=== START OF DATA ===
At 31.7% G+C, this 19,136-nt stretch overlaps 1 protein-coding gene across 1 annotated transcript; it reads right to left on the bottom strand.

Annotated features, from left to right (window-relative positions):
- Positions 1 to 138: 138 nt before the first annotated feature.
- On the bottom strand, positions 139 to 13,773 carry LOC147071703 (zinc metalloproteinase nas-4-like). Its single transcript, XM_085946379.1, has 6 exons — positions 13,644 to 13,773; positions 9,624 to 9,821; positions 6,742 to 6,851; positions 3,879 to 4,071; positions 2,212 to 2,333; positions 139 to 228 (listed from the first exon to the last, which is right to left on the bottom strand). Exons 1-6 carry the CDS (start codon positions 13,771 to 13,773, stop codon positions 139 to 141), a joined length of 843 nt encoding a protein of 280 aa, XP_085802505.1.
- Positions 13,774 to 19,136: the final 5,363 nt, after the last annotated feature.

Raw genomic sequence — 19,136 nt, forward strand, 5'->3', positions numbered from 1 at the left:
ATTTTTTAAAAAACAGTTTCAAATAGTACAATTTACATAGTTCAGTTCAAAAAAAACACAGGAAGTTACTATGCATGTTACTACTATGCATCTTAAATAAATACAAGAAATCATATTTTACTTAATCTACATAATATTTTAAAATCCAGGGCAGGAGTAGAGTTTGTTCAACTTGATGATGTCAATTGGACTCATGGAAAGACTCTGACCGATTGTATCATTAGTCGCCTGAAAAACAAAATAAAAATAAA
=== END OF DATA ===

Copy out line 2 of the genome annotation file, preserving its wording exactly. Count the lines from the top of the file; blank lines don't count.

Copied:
Annotated features, from left to right (window-relative positions):